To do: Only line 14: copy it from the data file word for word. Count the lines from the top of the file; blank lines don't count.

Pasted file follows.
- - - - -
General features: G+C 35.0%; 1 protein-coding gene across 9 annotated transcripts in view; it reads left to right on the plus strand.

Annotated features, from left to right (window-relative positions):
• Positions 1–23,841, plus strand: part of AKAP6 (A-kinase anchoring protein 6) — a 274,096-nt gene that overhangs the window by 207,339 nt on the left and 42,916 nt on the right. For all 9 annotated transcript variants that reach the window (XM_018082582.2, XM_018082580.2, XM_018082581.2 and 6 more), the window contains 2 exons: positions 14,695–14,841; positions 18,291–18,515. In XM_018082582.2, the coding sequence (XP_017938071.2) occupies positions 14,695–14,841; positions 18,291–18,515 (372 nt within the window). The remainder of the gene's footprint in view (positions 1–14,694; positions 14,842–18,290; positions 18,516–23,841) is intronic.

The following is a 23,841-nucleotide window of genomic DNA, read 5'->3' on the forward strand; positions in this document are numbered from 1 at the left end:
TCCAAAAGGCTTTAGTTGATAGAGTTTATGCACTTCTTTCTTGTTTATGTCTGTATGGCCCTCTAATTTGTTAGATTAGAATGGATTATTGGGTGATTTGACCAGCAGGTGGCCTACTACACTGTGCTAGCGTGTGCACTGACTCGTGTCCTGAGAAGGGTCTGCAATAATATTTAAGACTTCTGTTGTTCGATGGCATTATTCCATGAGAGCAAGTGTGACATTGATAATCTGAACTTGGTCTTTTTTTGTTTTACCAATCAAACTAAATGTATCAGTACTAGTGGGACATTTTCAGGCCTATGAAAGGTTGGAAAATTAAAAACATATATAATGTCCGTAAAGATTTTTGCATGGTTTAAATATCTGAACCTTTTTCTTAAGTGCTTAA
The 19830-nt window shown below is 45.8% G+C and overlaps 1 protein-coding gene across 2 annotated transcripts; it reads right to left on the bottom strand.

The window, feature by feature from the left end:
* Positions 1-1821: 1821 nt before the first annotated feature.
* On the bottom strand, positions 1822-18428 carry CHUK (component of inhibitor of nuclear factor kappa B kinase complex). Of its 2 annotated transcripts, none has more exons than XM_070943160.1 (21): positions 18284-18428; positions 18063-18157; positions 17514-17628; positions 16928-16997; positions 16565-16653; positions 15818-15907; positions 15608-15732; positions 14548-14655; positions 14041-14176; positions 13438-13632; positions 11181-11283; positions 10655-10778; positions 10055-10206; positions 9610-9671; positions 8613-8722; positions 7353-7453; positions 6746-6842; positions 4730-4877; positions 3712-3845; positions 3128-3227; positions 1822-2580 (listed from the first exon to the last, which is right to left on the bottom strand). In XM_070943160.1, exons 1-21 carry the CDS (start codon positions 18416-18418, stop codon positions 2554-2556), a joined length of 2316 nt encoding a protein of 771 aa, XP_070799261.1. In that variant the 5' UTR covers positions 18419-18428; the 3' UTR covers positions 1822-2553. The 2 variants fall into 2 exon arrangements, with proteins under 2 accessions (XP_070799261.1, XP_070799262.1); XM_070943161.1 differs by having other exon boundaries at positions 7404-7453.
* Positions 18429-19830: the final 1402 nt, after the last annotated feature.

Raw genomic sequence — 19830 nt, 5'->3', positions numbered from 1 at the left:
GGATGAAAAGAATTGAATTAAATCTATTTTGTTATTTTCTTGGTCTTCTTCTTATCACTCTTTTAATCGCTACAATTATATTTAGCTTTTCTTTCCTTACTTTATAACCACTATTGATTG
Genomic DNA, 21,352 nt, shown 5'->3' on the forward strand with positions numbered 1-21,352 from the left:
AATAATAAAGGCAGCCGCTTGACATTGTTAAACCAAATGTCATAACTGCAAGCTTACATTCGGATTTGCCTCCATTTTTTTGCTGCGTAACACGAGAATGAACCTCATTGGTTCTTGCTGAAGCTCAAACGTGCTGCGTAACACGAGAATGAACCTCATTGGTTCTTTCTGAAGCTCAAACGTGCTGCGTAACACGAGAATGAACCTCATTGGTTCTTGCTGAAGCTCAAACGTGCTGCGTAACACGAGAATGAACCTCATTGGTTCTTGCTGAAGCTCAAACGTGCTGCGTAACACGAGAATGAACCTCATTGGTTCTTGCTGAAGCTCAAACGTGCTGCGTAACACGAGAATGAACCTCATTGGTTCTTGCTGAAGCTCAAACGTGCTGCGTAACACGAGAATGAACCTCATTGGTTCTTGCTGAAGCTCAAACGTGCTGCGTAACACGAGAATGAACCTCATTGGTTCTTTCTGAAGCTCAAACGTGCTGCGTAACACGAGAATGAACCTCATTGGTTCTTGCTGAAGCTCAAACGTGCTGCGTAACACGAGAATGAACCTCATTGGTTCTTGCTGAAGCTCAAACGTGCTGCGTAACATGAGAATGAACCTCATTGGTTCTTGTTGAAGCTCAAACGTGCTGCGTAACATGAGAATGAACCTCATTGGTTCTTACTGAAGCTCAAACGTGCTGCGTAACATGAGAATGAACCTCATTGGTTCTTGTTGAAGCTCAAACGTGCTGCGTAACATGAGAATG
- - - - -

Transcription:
AATAATAAAGGCAGCCGCTTGACATTGTTAAACCAAATGTCATAACTGCAAGCTTACATTCGGATTTGCCTCCATTTTTTTGCTGCGTAACACGAGAATGAACCTCATTGGTTCTTGCTGAAGCTCAAACGTGCTGCGTAACACGAGAATGAACCTCATTGGTTCTTTCTGAAGCTCAAACGTGCTGCGTAACACGAGAATGAACCTCATTGGTTCTTGCTGAAGCTCAAACGTGCTGCGTAACACGAGAATGAACCTCATTGGTTCTTGCTGAAGCTCAAACGTGCTGCGTAACACGAGAATGAACCTCATTGGTTCTTGCTGAAGCTCAAACGTGCTGCGTAACACGAGAATGAACCTCATTGGTTCTTGCTGAAGCTCAAACGTGCTGCGTAACACGAGAATGAACCTCATTGGTTCTTGCTGAAGCTCAAACGTGCTGCGTAACACGAGAATGAACCTCATTGGTTCTTTCTGAAGCTCAAACGTGCTGCGTAACACGAGAATGAACCTCATTGGTTCTTGCTGAAGCTCAAACGTGCTGCGTAACACGAGAATGAACCTCATTGGTTCTTGCTGAAGCTCAAACGTGCTGCGTAACATGAGAATGAACCTCATTGGTTCTTGTTGAAGCTCAAACGTGCTGCGTAACATGAGAATGAACCTCATTGGTTCTTACTGAAGCTCAAACGTGCTGCGTAACATGAGAATGAACCTCATTGGTTCTTGTTGAAGCTCAAACGTGCTGCGTAACATGAGAATG